Categories: Retail

Are Consumers Maxed Out On Subscription Commerce?

There is only so much time in a day to watch programming and only so much monthly budget to devote to food delivery services. Has the subscription commerce market reached saturation?

The real question may be which of the many current and planned subscription services will come out on top.

Last week, Netflix released earnings that were fairly positive. But with Disney+ and Apple TV+ launching soon, the competition for subscribers is heating up. Netflix is currently the king of subscription streaming services, with nearly 150 million subscribers. Some of its top-rated shows are leaving the service in the coming years, however, and forthcoming services are poised to steal share.

Increased competition is a factor contributing to the tightening market. PYMNTS’ Subscription Commerce Conversion Index found that fewer new providers entered and left the market during Q2 2019, and players in the space have largely not been improving their performance. This is particularly prevalent in the streaming industry, where Netflix’s first net subscriber loss in the U.S. caused the company’s stock price to plummet.

In that study, over-the-top (OTT)/SVOD, which includes providers like Netflix, Hulu and Amazon, stood out as a well-performing segment, posting an average score of 67.8 and the highest score for an individual merchant at 91.4.

The latest Subscription Commerce Tracker explores new streaming subscription offerings that could give Netflix a run for its money, and illustrates what subscription commerce companies can do to retain customers.

The Retention Problem

Churn is a known issue, especially for streaming services. Nearly one in 10 (7.3 percent) of streaming services subscribers plan to end their subscriptions within the next year, according to the Subscription Commerce Conversion Index.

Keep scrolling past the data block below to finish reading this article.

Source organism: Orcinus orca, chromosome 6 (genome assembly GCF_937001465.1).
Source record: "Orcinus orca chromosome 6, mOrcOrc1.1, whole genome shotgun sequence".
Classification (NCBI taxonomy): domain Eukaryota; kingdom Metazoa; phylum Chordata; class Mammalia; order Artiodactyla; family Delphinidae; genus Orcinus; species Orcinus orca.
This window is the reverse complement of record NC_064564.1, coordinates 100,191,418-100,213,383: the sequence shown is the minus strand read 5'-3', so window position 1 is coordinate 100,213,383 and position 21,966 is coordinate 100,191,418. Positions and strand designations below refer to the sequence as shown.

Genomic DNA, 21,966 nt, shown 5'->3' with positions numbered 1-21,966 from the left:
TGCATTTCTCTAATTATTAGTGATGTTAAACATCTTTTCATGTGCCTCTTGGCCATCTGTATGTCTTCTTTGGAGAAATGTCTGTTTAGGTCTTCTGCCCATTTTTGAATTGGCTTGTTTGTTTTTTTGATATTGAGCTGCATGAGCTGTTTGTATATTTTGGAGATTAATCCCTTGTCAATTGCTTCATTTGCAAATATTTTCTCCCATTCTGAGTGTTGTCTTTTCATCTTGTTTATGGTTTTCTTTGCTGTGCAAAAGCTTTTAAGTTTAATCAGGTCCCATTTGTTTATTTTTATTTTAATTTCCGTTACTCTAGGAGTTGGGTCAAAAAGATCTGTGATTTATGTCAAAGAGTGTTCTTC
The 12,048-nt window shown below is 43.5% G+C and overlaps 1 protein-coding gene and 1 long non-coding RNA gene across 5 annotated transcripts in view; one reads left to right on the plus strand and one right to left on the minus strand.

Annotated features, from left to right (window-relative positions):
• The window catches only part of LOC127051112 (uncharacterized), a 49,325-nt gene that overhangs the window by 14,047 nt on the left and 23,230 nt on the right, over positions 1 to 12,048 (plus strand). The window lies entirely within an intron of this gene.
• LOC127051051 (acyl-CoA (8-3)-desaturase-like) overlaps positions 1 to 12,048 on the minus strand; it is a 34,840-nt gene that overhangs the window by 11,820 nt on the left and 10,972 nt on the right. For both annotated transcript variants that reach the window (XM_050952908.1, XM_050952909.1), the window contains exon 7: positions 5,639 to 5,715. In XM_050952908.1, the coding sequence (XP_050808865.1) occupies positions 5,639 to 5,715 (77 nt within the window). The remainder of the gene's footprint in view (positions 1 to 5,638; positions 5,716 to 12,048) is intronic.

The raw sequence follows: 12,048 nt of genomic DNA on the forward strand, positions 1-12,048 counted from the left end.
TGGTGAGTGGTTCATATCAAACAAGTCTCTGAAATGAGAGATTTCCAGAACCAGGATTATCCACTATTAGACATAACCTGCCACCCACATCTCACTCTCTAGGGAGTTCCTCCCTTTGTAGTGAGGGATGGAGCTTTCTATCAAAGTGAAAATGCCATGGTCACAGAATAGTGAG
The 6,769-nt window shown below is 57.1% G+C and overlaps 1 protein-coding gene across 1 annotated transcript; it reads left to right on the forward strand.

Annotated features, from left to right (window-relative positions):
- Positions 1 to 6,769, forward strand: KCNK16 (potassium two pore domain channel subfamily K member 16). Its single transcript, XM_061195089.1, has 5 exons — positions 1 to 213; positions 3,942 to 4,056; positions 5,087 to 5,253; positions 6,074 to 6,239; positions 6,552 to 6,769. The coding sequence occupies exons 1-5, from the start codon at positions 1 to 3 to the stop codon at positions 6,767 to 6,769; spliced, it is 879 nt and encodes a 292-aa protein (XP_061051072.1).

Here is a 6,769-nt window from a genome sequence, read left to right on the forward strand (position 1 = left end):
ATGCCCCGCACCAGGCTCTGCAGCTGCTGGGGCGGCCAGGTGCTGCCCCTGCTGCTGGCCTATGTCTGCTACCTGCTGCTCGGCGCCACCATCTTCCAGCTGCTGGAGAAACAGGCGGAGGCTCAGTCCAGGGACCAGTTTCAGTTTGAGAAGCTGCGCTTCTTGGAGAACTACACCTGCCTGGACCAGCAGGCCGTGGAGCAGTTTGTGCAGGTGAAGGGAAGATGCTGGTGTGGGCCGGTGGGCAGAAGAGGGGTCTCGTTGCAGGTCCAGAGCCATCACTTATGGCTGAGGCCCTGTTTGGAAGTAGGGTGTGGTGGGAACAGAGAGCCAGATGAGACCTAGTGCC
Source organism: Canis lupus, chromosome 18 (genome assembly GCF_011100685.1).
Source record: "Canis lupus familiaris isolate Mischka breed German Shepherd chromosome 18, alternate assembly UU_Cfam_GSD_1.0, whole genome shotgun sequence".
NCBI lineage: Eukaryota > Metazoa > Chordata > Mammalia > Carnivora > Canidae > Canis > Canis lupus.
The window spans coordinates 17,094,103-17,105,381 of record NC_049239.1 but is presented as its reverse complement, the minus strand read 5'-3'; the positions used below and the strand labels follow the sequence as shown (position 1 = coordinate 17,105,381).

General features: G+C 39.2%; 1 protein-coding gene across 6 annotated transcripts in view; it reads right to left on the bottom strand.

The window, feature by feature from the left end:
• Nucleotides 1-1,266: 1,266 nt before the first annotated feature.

Per a recent study, B2B subscription companies are most confident in the way they prioritize retention, with only 30 percent of them believing they could be doing more. Nearly half (49 percent) of B2C subscription companies like Netflix or Blue Apron believe there is room for improvement.

The highest priority among B2C subscription companies (56 percent) is improving customer satisfaction through better experience and support. Just 9 percent are focused on saving customers from canceling, which could be viewed as a last-resort tactic.

Specifically, the leading tactics used by B2C subscription companies to reduce customer churn are offering bundles or special deals to at-risk customers (58 percent), preemptively engaging at-risk customers with discounted pricing (41 percent) and offering the ability for customers to pause or suspend their subscriptions (24 percent).

First Impressions Matter

Over one-third (34 percent) of B2C subscription companies think faster response times and better-trained customer support will have the greatest impact on customer retention.

Though just 11 percent of B2C subscription companies cited onboarding new customers effectively as a high priority, B2B subscription company Salesforce and other SaaS firms have an opposite approach. Nearly one-third (32 percent) are prioritizing onboarding and the sign-up experience.

According to PYMNTS’ Subscription Commerce Conversion Index, the sign-up and onboarding process has more bearing on customer satisfaction and retention than one might think.

The research shows that users’ negative experiences with how streaming platforms operate correlate with greater likelihoods of account cancellation – and this starts with registration. Nearly half (42.4 percent) of those planning to end their streaming subscriptions consider their onboarding experiences to be “somewhat easy” at best, compared to only 11.7 percent of those keeping their subscriptions. In fact, the latter were much more likely to characterize their registration experiences as “very easy” or “extremely easy,” with 88.3 percent having this view.

User experience matters. A major friction point in using streaming platforms concerns the retention of payment information. Subscribers who plan to end their subscriptions report having to change their payment credentials more frequently, such as when a credit card expires, and 21.1 percent of those planning to end their streaming subscriptions report having to change their credentials weekly. This compares to just 1.8 percent of those planning to keep their accounts.

The subscription economy is maturing, but the average subscription-based merchant is not improving its performance in key measures, including the time it takes to onboard new subscribers and minimizing technical glitches around payment.

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